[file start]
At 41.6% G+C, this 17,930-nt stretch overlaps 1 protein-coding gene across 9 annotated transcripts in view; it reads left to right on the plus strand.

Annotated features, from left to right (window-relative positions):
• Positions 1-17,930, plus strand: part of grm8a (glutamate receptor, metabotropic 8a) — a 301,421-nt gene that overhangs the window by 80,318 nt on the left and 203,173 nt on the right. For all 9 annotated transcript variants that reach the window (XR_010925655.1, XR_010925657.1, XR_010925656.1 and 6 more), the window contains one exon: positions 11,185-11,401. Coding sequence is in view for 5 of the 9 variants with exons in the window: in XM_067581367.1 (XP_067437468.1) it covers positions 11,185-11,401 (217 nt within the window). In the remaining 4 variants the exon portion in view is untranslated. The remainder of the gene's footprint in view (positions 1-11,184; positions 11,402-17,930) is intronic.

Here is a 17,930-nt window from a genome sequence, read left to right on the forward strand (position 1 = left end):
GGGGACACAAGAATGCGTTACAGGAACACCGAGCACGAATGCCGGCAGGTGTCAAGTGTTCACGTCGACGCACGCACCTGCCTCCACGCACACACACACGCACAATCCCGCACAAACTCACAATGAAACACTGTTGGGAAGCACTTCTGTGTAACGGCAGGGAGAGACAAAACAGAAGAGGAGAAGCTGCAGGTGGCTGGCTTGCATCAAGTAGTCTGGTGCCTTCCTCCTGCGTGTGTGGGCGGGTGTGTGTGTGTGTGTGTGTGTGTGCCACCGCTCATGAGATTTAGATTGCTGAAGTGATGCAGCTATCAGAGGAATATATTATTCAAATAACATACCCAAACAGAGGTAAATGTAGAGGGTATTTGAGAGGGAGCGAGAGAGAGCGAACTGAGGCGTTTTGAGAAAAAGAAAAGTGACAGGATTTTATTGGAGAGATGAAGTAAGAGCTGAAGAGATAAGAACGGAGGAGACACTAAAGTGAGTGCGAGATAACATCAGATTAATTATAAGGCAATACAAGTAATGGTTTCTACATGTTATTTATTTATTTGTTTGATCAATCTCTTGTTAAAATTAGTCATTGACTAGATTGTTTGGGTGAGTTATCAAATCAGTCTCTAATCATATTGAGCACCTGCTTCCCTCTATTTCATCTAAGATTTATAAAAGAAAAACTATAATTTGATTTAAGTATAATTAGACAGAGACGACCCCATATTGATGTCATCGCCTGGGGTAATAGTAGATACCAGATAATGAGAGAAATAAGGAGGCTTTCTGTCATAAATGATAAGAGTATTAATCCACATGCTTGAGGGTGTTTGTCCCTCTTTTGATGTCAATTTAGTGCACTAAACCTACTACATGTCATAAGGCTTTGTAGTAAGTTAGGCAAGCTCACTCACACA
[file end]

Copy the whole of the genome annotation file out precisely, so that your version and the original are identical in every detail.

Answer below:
At 41.6% G+C, this 17,930-nt stretch overlaps 1 protein-coding gene across 9 annotated transcripts in view; it reads left to right on the plus strand.

Annotated features, from left to right (window-relative positions):
• Positions 1-17,930, plus strand: part of grm8a (glutamate receptor, metabotropic 8a) — a 301,421-nt gene that overhangs the window by 80,318 nt on the left and 203,173 nt on the right. For all 9 annotated transcript variants that reach the window (XR_010925655.1, XR_010925657.1, XR_010925656.1 and 6 more), the window contains one exon: positions 11,185-11,401. Coding sequence is in view for 5 of the 9 variants with exons in the window: in XM_067581367.1 (XP_067437468.1) it covers positions 11,185-11,401 (217 nt within the window). In the remaining 4 variants the exon portion in view is untranslated. The remainder of the gene's footprint in view (positions 1-11,184; positions 11,402-17,930) is intronic.

Here is a 17,930-nt window from a genome sequence, read left to right on the forward strand (position 1 = left end):
GGGGACACAAGAATGCGTTACAGGAACACCGAGCACGAATGCCGGCAGGTGTCAAGTGTTCACGTCGACGCACGCACCTGCCTCCACGCACACACACACGCACAATCCCGCACAAACTCACAATGAAACACTGTTGGGAAGCACTTCTGTGTAACGGCAGGGAGAGACAAAACAGAAGAGGAGAAGCTGCAGGTGGCTGGCTTGCATCAAGTAGTCTGGTGCCTTCCTCCTGCGTGTGTGGGCGGGTGTGTGTGTGTGTGTGTGTGTGTGCCACCGCTCATGAGATTTAGATTGCTGAAGTGATGCAGCTATCAGAGGAATATATTATTCAAATAACATACCCAAACAGAGGTAAATGTAGAGGGTATTTGAGAGGGAGCGAGAGAGAGCGAACTGAGGCGTTTTGAGAAAAAGAAAAGTGACAGGATTTTATTGGAGAGATGAAGTAAGAGCTGAAGAGATAAGAACGGAGGAGACACTAAAGTGAGTGCGAGATAACATCAGATTAATTATAAGGCAATACAAGTAATGGTTTCTACATGTTATTTATTTATTTGTTTGATCAATCTCTTGTTAAAATTAGTCATTGACTAGATTGTTTGGGTGAGTTATCAAATCAGTCTCTAATCATATTGAGCACCTGCTTCCCTCTATTTCATCTAAGATTTATAAAAGAAAAACTATAATTTGATTTAAGTATAATTAGACAGAGACGACCCCATATTGATGTCATCGCCTGGGGTAATAGTAGATACCAGATAATGAGAGAAATAAGGAGGCTTTCTGTCATAAATGATAAGAGTATTAATCCACATGCTTGAGGGTGTTTGTCCCTCTTTTGATGTCAATTTAGTGCACTAAACCTACTACATGTCATAAGGCTTTGTAGTAAGTTAGGCAAGCTCACTCACACA